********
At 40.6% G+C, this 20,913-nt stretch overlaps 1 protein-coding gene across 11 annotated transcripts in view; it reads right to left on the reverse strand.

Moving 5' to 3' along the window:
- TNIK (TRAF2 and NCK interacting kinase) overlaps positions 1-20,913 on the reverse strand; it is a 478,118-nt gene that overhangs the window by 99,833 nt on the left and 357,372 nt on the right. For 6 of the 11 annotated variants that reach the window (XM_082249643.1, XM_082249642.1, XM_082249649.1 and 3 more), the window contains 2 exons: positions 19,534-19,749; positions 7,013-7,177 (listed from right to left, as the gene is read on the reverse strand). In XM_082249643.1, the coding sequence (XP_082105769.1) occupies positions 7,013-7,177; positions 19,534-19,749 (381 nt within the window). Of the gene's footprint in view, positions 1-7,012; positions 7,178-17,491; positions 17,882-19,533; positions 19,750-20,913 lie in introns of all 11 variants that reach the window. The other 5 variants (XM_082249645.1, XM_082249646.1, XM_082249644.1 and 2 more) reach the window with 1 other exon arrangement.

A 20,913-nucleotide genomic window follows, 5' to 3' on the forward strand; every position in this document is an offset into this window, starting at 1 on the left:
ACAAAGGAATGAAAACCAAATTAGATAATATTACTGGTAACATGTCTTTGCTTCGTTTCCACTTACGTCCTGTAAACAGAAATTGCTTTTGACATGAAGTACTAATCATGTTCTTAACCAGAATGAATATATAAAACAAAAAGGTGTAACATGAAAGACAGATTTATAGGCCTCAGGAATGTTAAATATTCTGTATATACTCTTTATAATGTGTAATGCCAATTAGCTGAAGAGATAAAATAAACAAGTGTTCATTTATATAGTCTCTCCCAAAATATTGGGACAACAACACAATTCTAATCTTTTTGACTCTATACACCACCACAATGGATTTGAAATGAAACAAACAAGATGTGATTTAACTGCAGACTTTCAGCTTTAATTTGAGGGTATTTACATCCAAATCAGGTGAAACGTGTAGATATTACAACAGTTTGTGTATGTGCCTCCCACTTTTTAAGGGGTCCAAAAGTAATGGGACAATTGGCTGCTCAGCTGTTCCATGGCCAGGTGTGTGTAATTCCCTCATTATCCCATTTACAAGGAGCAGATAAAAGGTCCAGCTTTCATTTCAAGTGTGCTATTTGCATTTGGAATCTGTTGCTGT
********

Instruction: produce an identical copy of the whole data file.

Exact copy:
At 40.6% G+C, this 20,913-nt stretch overlaps 1 protein-coding gene across 11 annotated transcripts in view; it reads right to left on the reverse strand.

Moving 5' to 3' along the window:
- TNIK (TRAF2 and NCK interacting kinase) overlaps positions 1-20,913 on the reverse strand; it is a 478,118-nt gene that overhangs the window by 99,833 nt on the left and 357,372 nt on the right. For 6 of the 11 annotated variants that reach the window (XM_082249643.1, XM_082249642.1, XM_082249649.1 and 3 more), the window contains 2 exons: positions 19,534-19,749; positions 7,013-7,177 (listed from right to left, as the gene is read on the reverse strand). In XM_082249643.1, the coding sequence (XP_082105769.1) occupies positions 7,013-7,177; positions 19,534-19,749 (381 nt within the window). Of the gene's footprint in view, positions 1-7,012; positions 7,178-17,491; positions 17,882-19,533; positions 19,750-20,913 lie in introns of all 11 variants that reach the window. The other 5 variants (XM_082249645.1, XM_082249646.1, XM_082249644.1 and 2 more) reach the window with 1 other exon arrangement.

A 20,913-nucleotide genomic window follows, 5' to 3' on the forward strand; every position in this document is an offset into this window, starting at 1 on the left:
ACAAAGGAATGAAAACCAAATTAGATAATATTACTGGTAACATGTCTTTGCTTCGTTTCCACTTACGTCCTGTAAACAGAAATTGCTTTTGACATGAAGTACTAATCATGTTCTTAACCAGAATGAATATATAAAACAAAAAGGTGTAACATGAAAGACAGATTTATAGGCCTCAGGAATGTTAAATATTCTGTATATACTCTTTATAATGTGTAATGCCAATTAGCTGAAGAGATAAAATAAACAAGTGTTCATTTATATAGTCTCTCCCAAAATATTGGGACAACAACACAATTCTAATCTTTTTGACTCTATACACCACCACAATGGATTTGAAATGAAACAAACAAGATGTGATTTAACTGCAGACTTTCAGCTTTAATTTGAGGGTATTTACATCCAAATCAGGTGAAACGTGTAGATATTACAACAGTTTGTGTATGTGCCTCCCACTTTTTAAGGGGTCCAAAAGTAATGGGACAATTGGCTGCTCAGCTGTTCCATGGCCAGGTGTGTGTAATTCCCTCATTATCCCATTTACAAGGAGCAGATAAAAGGTCCAGCTTTCATTTCAAGTGTGCTATTTGCATTTGGAATCTGTTGCTGT